Avian flu: Expert fires warning about virus in 2005
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An outbreak of H5N1 avian influenza among mink on a farm in Spain has raised fears the virus could evolve and adapt to mammals — triggering another pandemic. Thanks to a difference between birds and mammals in the receptors the virus binds to, H5N1 has traditionally struggled to spread between mammals, with cases in humans and other mammals typically caught directly from birds, not each other. The recent outbreak, however — which appeared to spread through the captive mink on a pen-by-pen basis — is a sign the virus may have acquired a mutation that facilitates mammal-to-mammal transmission.
According to animal health expert Dr Montserrat Agüero of the Laboratorio Central de Veterinaria in Madrid and her colleagues, the outbreak was detected in early October last year on a farm in the municipality of Carral, in the A Coruña province in northwestern Spain.
The farm — which specialised in the American mink, Neovison vison — saw a sudden two-to-three–fold increase in animal mortality.
While experts initially suspected an outbreak of SARS-CoV-2, the virus that causes COVID-19, laboratory tests soon ruled this out. Instead, PCR tests indicated that the mink had contracted H5N1.
In response, the Spanish authorities placed the farm’s workers under quarantine and culled nearly 52,000 mink — with their remains subsequently destroyed.
Fortunately, none of the farm workers appear to have contracted the avian flu, but news of the outbreak has been met with concern by public and veterinary health experts.
The fear is that cases of H5N1 among birds could result in further outbreaks among mink farms — which could even become permanent reservoirs for the virus — and enable an even more transmissible variant to develop.
Virologist Dr Tom Peacock of the Imperial College London told Science: “This is incredibly concerning.”
He continued: “This is a clear mechanism for an H5 pandemic to start.”
Veterinary researcher Dr Isabella Monne of the European Union Reference Laboratory for Avian Influenza and Newcastle Disease agreed, calling the situation “a warning bell.”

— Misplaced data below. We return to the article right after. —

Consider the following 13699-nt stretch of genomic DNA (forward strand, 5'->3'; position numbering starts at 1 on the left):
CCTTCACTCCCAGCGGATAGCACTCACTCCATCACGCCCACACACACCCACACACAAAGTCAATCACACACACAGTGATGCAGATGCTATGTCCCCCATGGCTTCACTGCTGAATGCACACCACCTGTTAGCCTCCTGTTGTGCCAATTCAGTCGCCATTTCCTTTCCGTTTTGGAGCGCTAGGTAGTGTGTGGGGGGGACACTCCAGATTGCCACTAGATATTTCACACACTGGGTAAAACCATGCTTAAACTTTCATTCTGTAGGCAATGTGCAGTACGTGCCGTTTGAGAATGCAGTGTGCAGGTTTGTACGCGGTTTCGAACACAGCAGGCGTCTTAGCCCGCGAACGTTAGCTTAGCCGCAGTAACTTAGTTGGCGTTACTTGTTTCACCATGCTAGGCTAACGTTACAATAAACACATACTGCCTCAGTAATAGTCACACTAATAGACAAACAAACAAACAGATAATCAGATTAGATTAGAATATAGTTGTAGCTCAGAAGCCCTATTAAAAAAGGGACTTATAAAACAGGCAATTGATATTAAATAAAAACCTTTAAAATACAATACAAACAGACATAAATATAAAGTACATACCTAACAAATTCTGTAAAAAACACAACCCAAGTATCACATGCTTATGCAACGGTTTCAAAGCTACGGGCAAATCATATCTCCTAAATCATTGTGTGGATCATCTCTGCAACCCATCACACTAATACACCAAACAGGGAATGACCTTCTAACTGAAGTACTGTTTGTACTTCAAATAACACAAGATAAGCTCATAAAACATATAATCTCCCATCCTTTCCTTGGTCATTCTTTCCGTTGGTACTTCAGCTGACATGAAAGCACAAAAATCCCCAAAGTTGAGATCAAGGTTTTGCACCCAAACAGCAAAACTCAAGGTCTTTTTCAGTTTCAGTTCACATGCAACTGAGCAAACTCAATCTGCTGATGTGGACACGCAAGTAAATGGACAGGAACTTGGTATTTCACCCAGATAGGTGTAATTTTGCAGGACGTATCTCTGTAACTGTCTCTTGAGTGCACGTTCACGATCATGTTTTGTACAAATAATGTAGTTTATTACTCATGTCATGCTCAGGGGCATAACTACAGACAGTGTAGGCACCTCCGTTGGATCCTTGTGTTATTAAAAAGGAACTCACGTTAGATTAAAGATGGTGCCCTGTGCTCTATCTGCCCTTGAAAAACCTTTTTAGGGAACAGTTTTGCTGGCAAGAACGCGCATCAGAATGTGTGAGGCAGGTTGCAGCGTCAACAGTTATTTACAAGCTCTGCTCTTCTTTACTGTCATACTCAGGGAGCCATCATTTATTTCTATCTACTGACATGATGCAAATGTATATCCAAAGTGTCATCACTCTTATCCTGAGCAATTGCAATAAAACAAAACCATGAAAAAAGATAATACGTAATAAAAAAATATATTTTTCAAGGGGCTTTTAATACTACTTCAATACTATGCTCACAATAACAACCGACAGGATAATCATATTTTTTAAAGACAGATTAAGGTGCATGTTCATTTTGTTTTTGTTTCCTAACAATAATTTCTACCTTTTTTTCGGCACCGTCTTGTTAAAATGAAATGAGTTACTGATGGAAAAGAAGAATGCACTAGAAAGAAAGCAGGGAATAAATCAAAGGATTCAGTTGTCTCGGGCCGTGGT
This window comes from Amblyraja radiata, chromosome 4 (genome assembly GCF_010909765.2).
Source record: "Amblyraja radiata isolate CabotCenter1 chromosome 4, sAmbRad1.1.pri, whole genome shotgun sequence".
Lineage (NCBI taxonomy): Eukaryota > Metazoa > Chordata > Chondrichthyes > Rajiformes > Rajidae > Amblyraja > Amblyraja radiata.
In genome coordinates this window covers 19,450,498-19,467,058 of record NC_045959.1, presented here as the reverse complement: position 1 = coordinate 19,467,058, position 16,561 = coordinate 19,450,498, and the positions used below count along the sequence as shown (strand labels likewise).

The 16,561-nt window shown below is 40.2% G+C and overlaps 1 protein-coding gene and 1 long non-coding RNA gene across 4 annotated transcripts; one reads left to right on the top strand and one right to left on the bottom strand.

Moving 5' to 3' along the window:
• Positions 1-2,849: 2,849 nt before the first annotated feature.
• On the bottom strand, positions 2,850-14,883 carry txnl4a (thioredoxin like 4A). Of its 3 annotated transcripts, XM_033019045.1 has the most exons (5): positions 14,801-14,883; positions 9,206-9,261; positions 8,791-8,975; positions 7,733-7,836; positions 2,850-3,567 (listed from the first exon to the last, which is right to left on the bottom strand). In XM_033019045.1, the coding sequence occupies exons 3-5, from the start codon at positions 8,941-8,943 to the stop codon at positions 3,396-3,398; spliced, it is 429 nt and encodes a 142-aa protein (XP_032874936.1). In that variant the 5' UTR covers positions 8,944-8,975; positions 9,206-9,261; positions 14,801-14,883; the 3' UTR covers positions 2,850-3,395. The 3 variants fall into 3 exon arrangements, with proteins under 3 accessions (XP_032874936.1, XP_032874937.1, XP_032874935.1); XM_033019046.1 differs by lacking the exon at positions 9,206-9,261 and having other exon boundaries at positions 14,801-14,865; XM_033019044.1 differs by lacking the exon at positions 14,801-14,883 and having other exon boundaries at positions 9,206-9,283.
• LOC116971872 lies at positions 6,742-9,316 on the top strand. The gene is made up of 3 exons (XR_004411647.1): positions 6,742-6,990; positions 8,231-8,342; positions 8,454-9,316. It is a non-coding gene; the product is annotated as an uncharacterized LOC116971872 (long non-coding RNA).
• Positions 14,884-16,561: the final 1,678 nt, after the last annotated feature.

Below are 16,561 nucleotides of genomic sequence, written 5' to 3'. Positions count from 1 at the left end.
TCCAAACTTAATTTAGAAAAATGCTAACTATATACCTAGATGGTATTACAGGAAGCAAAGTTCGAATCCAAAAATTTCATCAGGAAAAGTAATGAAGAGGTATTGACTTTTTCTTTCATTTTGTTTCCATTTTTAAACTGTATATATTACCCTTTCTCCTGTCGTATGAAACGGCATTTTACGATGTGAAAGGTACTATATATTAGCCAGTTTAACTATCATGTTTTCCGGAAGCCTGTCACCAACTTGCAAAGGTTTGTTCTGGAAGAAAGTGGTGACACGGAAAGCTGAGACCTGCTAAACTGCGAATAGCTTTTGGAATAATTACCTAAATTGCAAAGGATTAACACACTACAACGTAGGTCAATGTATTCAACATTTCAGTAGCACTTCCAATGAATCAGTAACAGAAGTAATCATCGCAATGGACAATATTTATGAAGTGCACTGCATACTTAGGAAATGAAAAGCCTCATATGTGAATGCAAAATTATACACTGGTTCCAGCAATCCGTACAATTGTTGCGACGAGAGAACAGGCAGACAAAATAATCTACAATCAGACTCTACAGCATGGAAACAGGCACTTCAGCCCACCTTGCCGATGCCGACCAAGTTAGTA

According to Dr Agüero and her team, the strain of H5N1 detected at the Carral mink farm is distinguished from those seen in Europe’s bird population by the presence of “an uncommon mutation (T271A) in the PB2 gene, which may have public health implications.”
They elaborated: “Indeed, the same mutation is presenting the avian-like PB2 gene of the 2009 pandemic swine-origin influenza A(H1N1) virus.
“As T271A is an uncommon amino acid change not previously identified among European HPAI H5 viruses in 2020–22 — with the exception of a single H5N1 virus from a mammalian host (European polecat) — this mutation could have arisen de novo in minks.
“However, the data available are not sufficient to exclude the possibility of an unobserved circulation of avian viruses bearing this substitution in the avian population.”
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The team noted that, while the exact source of the outbreak remains unknown, the episode occurred at the same time as a wave of H5N1 virus in seabirds in the surrounding area.
They wrote: “Experimental and field evidence have demonstrated that minks are susceptible and permissive to both avian and human influenza A viruses, leading to the theory that this species could serve as a potential mixing vessel for the interspecies transmission among birds, mammals and humans.
“In light of this and considering the ongoing HPAI H5N1 panzootic, our findings further highlight the importance of preventing mink infection with such viruses.”
In the wake of COVID-19 — which saw SARS-CoV-2 infect mink farms and spread back to their workers — some countries have elected to prohibit mink farming due to both public health and ethical concerns.
The Netherlands, for example, accelerated their planned phase out, closing their remaining farms in 2021. Denmark culled all mink in the country the year before, however their ban on farming the animals for fur lapsed this year.
Dr Peacock suggested that mink farmers “should be really carefully keeping the animals away from wild birds.”
However, he added, it might be wiser to end mink farming for good. He said: “That this is happening in Europe in this day and age, and after COVID-19, is doing my head in. It’s a bit of an existential threat.”
The full findings of the study were published in the journal Eurosurveillance.
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